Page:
• Prescription tretinoin products like Retin-A, Retin-A Micro, and Avita reverse the "stickiness" of the skin cells allowing them to slough normally.
  • Over-the-counter salicylic acid 2% lotion is a beta hydroxy acid that also reverses the "stickiness" of the skin cells.
  • Prescription topical antibiotics kill the P. acnes bacteria and might be used if some of the blackheads are infected.
  • Prescription oral antibiotics also kill the P. acnes bacteria and might be used if many blackheads are infected or if there are infected papules or pustules.

5
Acne - Pimple

As the sebum from the sebaceous gland and sloughed skin cells, also known as corneocytes, build up they put pressure on the cells surrounding the pore. If enough pressure is exerted, the sides of the pore rupture and the sebaceous material leaks into the surrounding skin. Because the sebaceous material contains a lot of P. acnes bacteria, the surrounding skin now gets infected creating a red bump we know as a typical pimple. The medical term for this red bump is an inflammatory papule.

Medications that help at this stage include:

  • Over-the-counter benzoyl peroxide kills bacteria and helps prevent P. acnes from overgrowing.
  • Prescription tretinoin products like Retin-A, Retin-A Micro, and Avita reverse the "stickiness" of the skin cells allowing them to slough normally.
  • Over-the-counter salicylic acid 2% lotion is a beta hydroxy acid that also reverses the "stickiness" of the skin cells.
  • Prescription topical antibiotics kill the P. acnes bacteria and are often used if a person has some inflammatory papules.
  • Prescription oral antibiotics also kill the P. acnes bacteria and are often used if a person has a lot of inflammatory papules.

6
Acne - Pustule

A pustule is different from a pimple only because it contains white blood cells. As the immune system fights off the P. acnes infection, sometimes white blood cells (a part of the immune system) pile up creating pus in the pore. This is called a pustule. We know what parts of the immune system are involved in making pimples and pustules, but it is unclear why some lesions develop pus in them and others don't. This only matters from a scientific standpoint because, practically, pimples and pustules are treated the same way.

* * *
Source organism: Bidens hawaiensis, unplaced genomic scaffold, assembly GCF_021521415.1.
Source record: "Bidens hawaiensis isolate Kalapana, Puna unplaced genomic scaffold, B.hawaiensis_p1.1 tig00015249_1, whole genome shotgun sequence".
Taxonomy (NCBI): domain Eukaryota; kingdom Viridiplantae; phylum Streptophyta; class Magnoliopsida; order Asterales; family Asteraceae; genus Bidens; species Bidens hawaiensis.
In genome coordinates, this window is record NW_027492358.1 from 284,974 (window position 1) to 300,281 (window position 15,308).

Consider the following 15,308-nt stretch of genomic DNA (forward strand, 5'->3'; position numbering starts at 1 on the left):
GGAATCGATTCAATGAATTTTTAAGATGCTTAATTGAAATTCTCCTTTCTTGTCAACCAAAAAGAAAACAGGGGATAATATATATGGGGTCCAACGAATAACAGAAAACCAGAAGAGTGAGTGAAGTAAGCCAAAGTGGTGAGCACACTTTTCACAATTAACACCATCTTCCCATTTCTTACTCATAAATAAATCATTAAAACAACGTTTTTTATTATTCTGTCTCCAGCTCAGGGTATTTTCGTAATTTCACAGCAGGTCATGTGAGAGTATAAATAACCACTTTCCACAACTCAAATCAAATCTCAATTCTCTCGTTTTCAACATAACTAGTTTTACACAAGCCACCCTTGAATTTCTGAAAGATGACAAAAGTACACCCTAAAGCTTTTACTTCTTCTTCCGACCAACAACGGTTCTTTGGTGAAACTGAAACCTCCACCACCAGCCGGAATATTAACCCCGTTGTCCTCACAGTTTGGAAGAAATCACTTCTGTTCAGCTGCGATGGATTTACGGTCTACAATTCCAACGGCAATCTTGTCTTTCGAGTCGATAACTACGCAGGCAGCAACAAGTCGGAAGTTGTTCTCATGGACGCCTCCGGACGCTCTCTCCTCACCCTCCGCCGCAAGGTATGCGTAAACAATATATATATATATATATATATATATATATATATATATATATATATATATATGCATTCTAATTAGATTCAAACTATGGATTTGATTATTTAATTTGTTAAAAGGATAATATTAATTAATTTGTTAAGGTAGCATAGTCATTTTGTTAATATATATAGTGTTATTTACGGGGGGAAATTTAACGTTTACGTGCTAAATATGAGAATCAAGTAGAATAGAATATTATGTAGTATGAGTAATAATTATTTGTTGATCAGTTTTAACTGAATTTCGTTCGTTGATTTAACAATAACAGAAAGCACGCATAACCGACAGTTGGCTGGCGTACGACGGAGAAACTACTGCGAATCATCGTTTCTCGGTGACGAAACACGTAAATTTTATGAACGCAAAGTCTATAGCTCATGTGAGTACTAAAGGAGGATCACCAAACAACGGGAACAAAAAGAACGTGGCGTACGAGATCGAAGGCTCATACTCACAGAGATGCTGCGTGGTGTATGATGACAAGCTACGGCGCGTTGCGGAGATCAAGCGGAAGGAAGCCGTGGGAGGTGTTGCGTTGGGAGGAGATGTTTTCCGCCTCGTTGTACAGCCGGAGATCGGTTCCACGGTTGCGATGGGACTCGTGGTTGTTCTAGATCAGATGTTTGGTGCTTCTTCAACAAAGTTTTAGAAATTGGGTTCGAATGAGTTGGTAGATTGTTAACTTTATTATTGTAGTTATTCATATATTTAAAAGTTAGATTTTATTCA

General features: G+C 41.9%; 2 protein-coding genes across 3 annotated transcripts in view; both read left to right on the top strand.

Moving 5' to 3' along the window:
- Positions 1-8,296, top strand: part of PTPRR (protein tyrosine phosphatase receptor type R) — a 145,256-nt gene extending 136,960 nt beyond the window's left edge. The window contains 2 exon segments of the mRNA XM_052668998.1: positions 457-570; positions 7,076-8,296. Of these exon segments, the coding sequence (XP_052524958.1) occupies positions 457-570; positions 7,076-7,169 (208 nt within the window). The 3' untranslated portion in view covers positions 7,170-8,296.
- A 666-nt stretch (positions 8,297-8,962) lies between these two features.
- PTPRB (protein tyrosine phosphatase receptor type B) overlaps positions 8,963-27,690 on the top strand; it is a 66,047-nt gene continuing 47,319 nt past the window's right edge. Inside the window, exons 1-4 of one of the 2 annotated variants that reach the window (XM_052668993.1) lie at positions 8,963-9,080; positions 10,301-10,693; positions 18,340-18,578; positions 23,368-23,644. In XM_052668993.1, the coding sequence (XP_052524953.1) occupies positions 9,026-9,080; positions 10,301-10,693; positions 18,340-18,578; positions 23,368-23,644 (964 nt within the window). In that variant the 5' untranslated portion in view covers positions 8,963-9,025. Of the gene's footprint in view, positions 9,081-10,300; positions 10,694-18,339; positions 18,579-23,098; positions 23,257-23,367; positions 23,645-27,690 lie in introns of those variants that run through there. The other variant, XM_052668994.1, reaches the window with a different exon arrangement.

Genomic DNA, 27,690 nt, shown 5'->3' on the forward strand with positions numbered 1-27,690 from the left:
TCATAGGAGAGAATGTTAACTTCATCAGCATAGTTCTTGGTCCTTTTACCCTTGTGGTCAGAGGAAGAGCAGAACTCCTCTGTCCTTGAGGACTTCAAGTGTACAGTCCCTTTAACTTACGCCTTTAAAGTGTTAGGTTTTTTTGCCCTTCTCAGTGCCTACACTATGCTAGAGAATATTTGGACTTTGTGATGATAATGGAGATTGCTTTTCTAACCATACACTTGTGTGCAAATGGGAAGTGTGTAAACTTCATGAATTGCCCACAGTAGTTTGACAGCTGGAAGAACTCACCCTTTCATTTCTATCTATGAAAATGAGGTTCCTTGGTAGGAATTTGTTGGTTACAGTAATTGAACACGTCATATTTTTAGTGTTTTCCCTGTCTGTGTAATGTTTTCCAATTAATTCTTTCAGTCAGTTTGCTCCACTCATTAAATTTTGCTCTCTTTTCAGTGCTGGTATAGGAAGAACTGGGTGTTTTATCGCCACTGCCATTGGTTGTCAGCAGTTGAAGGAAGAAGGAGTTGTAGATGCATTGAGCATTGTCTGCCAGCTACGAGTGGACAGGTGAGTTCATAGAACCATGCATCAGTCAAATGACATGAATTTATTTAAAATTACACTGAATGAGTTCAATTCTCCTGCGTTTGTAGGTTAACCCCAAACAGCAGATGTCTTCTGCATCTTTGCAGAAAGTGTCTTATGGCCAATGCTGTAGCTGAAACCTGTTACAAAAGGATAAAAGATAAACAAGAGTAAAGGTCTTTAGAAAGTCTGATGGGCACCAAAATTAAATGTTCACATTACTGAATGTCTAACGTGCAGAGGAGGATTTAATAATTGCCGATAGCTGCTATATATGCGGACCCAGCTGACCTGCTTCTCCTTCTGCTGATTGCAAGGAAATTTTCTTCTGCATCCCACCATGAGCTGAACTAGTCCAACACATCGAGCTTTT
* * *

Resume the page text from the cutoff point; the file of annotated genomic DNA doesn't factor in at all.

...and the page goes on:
Medications that help at this stage include:

  • Over-the-counter benzoyl peroxide kills bacteria and helps prevent P. acnes from overgrowing.
  • Prescription tretinoin products like Retin-A, Retin-A Micro, and Avita reverse the "stickiness" of the skin cells allowing them to slough normally.
  • Over-the-counter salicylic acid 2% lotion is a beta hydroxy acid that also reverses the "stickiness" of the skin cells.
  • Prescription topical antibiotics kill the P. acnes bacteria and are often used if a person has some pustules.
  • Prescription oral antibiotics also kill the P. acnes bacteria and are often used if a person has a lot of pustules.

7
Acne - Cyst

At times when the sebaceous material and bacteria leak into the surrounding skin, the infection spreads wider and deeper causing scarring and the formation of nodules or cysts. These are the deep "pizza face" acne lesions that are very painful and resistant to over-the-counter treatments.

Medications that help at this stage include:

  • Prescription tretinoin products like Retin-A, Retin-A Micro, and Avita reverse the "stickiness" of the skin cells allowing them to slough normally.
  • Prescription oral antibiotics also kill the P. acnes bacteria and are often used to calm down the infection with cystic acne.
  • Isotretinoin (Accutane) may be prescribed to treat moderate to severe cystic acne. Accutane does have serious side effects and needs to be monitored closely if it is used.

Sources

Habif, Thomas. "Acne, Rosacea, and Related Disorders." Clinical Dermatology, 4th Edition. Ed. Thomas Habif, MD. New York: Mosby, 2004. 167-71.

Zaenglein, Andrea and Diane Thiboutot. "Acne Vulgaris." Dermatology. Ed. Jean Bolognia. New York: Mosby, 2003: 531-5.